It is easy to forget that completing your thesis is only one part (albeit a large part) of becoming a professional academic. Publishing in respected journals and gaining teaching experience are other easily identified steps on the path to an academic career. But is that really all there is to it?
At the end of November I attended a conference that had attracted four top-notch keynote speakers. As I listened to these venerated academics discuss their work, it struck me that they each had a distinct voice. Put another way, each of these scholars had a unique approach and/or tone for addressing the topic at hand as well as the wider field. Moreover – and perhaps more strikingly – each of these speakers projected a sense of being comfortable in his or her own skin while discussing his or her own work.
Finding our voice is something that most of us probably aspire to, and achieve with varying degrees of success. There is, I think, a subtle (or sometimes not-so-subtle) difference between willing confidence as a way of camouflaging unease and projecting genuine confidence. In addition to the keynote presentations, I attended a number of conference sessions where various academics and practitioners discussed their work. Some of these presentations were excellent and offered a clear, reasoned account of a particular research project. Others, however, left me with the impression that the speaker was begging the audience to accept his or her work.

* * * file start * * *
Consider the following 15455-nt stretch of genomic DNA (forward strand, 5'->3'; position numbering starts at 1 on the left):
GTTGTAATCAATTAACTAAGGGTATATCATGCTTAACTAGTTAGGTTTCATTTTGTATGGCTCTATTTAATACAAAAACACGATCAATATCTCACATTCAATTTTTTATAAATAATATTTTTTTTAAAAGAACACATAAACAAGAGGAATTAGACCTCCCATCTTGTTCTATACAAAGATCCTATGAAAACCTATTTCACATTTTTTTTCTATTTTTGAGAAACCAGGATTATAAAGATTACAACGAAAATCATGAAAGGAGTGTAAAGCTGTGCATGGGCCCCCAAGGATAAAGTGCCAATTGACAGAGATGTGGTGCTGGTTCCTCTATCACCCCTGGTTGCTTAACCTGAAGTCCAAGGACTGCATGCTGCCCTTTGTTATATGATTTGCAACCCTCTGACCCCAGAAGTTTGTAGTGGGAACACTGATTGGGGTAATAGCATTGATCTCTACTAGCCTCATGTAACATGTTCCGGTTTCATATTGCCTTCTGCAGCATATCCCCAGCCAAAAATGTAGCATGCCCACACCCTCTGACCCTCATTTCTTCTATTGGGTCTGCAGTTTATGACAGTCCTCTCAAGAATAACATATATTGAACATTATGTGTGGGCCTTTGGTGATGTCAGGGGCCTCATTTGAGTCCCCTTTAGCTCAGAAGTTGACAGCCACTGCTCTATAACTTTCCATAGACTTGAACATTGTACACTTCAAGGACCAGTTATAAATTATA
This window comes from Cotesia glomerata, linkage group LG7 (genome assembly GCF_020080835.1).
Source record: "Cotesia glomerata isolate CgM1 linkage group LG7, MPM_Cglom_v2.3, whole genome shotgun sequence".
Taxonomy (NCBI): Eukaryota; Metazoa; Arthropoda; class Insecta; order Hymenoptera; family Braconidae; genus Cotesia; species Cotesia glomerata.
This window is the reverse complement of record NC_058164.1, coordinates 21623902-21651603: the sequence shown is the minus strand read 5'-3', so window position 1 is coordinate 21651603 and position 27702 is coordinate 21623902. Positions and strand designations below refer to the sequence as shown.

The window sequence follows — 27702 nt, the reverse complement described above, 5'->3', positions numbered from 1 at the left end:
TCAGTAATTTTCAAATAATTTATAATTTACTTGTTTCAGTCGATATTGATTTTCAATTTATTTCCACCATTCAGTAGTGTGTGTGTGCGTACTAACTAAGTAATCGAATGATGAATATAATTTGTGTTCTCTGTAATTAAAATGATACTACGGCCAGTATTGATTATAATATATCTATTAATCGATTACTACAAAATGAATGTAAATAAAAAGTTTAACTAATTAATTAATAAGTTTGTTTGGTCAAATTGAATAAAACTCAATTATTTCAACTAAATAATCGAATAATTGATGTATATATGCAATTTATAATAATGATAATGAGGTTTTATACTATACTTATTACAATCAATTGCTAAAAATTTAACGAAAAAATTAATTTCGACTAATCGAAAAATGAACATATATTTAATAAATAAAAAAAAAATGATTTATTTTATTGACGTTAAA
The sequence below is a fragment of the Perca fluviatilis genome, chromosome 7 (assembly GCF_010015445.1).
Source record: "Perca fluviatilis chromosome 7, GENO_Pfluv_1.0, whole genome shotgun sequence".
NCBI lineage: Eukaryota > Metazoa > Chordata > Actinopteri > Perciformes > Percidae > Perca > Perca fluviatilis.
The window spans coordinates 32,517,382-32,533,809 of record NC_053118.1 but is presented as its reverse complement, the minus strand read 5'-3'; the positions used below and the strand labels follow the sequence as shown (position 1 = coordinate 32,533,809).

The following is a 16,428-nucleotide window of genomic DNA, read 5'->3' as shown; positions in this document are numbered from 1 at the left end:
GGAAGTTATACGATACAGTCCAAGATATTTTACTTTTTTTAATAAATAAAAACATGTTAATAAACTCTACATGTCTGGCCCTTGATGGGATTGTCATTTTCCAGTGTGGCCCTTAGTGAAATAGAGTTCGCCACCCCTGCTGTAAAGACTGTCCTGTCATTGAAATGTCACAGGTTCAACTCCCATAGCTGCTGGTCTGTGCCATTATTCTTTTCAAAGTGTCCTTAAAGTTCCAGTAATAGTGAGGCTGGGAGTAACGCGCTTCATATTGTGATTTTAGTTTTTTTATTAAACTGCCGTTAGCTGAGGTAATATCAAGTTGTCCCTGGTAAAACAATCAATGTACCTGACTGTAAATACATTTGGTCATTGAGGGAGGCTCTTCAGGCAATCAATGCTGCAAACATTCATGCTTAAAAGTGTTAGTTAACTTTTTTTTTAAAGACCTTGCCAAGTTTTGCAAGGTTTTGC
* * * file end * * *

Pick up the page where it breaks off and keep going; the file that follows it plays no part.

The difference between these two extremes could be attributed to any number of factors. On reflection, though, voice is the quality that comes immediately to mind. The best presentations (where the speakers projected easy confidence; i.e. had a clear, academic voice) were generally given by seasoned academics (and practitioners), whereas graduate students often gave presentations where a thin veil of confidence masked an unmistakable sense of anxiety.
It is hardly surprising that scholars with more experience in their field – and more experience speaking at conferences – give better presentations. And this is my point: I suspect that you will stand a much better chance of giving a stand-out conference presentation at the end of your PhD (when it really counts) if you give a few (quite frankly) rubbish presentations at the beginning. Academic voice isn’t something that can be taught. It isn’t something you’ll miraculously acquire one day while reading feedback from you supervisor. You have to develop it for yourself.